As a worship leader with young adults as primarily filling the seats, I have often been thrown the choice of either spontaneity or planning… which is ridiculous!
I am learning that we HAVE to anticipate and prepare prayerfully with an expectation that the Spirit of God will meet us AND at the same time hold all of man’s plans loosely in our hands and listen for God to speak.
It is that both/and tension that comes into play here. Execute as BEST we can and listen and be waiting upon the Lord with our whole hearts!
Thanks for your ministry Bob.
I am someone who has lead music at an Assemblies of God church (with much spontaneity) and now in a SBC church (where there is little spontaneity) and I have taught much the same thing.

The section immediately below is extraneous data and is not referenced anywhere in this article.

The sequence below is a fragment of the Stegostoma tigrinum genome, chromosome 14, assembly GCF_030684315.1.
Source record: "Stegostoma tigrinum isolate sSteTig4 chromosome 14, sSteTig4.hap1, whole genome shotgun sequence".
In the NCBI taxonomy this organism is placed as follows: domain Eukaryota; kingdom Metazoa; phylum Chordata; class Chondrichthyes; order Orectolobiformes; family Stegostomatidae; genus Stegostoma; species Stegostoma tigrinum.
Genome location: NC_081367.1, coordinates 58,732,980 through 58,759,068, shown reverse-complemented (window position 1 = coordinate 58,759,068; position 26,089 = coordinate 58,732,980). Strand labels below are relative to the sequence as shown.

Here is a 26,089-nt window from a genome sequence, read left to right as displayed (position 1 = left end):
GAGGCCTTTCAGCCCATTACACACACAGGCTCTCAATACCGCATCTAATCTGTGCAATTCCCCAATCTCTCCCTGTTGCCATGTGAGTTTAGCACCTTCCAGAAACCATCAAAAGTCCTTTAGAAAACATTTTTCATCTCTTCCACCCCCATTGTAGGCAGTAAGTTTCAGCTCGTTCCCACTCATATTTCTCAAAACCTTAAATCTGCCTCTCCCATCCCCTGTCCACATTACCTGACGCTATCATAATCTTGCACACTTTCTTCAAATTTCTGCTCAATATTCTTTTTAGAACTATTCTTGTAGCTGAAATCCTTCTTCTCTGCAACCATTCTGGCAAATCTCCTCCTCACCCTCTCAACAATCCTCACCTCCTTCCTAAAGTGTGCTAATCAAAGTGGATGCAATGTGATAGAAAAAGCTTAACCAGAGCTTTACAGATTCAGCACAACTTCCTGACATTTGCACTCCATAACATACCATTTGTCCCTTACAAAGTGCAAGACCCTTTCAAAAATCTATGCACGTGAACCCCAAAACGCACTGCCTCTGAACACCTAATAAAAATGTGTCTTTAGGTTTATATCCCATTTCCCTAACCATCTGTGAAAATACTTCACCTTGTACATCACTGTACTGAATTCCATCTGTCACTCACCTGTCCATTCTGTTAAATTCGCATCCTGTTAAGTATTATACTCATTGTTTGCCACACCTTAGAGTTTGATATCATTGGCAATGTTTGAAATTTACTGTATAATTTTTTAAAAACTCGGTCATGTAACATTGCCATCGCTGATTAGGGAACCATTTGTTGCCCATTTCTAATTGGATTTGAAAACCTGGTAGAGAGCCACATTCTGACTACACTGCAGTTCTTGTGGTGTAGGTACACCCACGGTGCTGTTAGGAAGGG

I like to describe it this way. God leads in both the planning stage and the spontaneous stage. If it was all planning and no spontaneity, then after the plan was given we would be prone to tell God “Ok, thanks for giving me the plan. Now leave me alone.” If it was visa verse, we would be sloppy, lazy, and chaotic and develop no plan at all. That’s why we need both. It keeps us dependent upon Christ the entire time!
Excellent info as always, brother!
I think when it comes to spontaneous worship you can’t force it and I think we need to be so sensitive to Holy Spirit that he needs to lead us, I am learning that at the mo, where He creates that moment where comes and invades our set of songs and planning so that His kingdom can be advanced.
these Blogs I find really challenging and encouraging as young worhip leader.
Thank you for the use of your resources.